By: Caroline Mwendwa-Baker, Elementary School Principal; Penny Perrott, Physical Education Teacher; and Anya Rosenberg, Assistant Teacher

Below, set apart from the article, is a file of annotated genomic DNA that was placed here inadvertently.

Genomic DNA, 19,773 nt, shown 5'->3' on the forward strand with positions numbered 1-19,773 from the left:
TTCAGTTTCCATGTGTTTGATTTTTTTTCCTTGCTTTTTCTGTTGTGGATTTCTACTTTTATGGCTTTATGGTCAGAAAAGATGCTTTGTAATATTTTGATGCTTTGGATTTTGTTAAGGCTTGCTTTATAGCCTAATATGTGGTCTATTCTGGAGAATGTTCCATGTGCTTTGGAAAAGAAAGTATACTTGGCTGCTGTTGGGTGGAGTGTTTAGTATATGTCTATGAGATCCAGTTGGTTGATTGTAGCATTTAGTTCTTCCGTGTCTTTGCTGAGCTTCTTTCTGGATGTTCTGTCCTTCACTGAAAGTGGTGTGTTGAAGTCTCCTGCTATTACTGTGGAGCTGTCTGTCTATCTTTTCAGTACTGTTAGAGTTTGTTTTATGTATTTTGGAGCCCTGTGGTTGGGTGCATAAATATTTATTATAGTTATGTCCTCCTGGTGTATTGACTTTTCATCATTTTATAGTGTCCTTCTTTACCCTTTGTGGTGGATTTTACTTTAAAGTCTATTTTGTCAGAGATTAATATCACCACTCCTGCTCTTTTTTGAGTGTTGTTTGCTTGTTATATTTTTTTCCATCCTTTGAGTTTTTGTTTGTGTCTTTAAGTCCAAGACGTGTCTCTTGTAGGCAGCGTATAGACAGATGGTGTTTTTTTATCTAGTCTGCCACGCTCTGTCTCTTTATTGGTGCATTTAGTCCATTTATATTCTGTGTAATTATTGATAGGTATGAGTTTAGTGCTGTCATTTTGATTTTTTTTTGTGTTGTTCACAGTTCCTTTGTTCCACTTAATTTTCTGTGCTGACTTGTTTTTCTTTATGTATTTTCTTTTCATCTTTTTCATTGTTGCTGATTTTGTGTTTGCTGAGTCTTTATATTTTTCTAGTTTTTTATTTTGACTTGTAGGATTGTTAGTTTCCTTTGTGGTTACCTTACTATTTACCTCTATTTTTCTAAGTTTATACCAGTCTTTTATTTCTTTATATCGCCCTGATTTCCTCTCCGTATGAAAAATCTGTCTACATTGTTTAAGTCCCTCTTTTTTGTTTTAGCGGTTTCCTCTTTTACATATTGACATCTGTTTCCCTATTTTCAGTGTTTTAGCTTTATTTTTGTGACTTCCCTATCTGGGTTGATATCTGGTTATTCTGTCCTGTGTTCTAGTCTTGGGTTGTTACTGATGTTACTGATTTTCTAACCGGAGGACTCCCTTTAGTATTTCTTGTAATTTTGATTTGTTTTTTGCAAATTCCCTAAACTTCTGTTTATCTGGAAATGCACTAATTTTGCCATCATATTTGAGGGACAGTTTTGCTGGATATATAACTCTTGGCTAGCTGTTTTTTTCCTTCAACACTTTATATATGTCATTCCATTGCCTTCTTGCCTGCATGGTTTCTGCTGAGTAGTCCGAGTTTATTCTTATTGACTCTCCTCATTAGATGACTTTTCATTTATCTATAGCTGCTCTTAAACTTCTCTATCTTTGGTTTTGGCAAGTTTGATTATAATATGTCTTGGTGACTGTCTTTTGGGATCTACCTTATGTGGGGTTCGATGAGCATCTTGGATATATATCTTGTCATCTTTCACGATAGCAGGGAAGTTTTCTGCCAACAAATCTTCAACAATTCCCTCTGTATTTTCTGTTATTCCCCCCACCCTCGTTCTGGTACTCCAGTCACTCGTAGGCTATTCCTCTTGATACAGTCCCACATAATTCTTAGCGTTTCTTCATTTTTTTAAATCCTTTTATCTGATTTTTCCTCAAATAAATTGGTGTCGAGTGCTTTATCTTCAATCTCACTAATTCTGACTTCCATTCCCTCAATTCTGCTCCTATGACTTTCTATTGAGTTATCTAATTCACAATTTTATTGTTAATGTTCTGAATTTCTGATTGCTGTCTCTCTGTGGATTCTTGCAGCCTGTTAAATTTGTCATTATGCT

It’s Wednesday morning on a crisp day in early November and students in the Fourth Grade are getting ready for their weekly problem-based task in morning math.   The students begin in a whole group lesson to go over the complex math problem together.  Ms. Jessica, the class’ lead teacher, begins by reading the problem out-loud as students follow along and underline words and phrases that stand out to them. Once a basic level of understanding of the problem is reached, students spend five minutes of independent think time to fill out a Know/Wonder/Ideas (KWI) graphic organizer to share what they know about the problem, what they wonder about the problem, and any ideas they have for how to solve it.  Students then come together as a class and share their ideas to reach a deeper collective understanding.  When students share their ideas, Ms. Jessica, the class’ lead teacher, gives value to every students’ observations and summarizes their ideas to fit in the know/wonder/idea structure, physically filling out a large scale KWI on a chart paper at the front of the class.  This whole group lesson establishes clear and explicit structures and expectations for how to approach the problem, such as the expectation that every student create a clear model of their thinking.  By making the expectations and guidelines clear, students are set-up to grapple at a level that challenges their current understanding but won’t leave them frustrated.  The whole class KWI is created within the first 10 minutes of the lesson, and it remains at the front of the class for students to reference as they delve into their independent work. Minimal guidance about how to solve the problem is given, but many ideas are proposed and discussed.  Once in partnerships, the students begin to work through the problem together.  Using powerful language to express their thinking, students own their opinions and defend their approaches, but are malleable with their thinking so that they can grapple and engage in the challenging work together.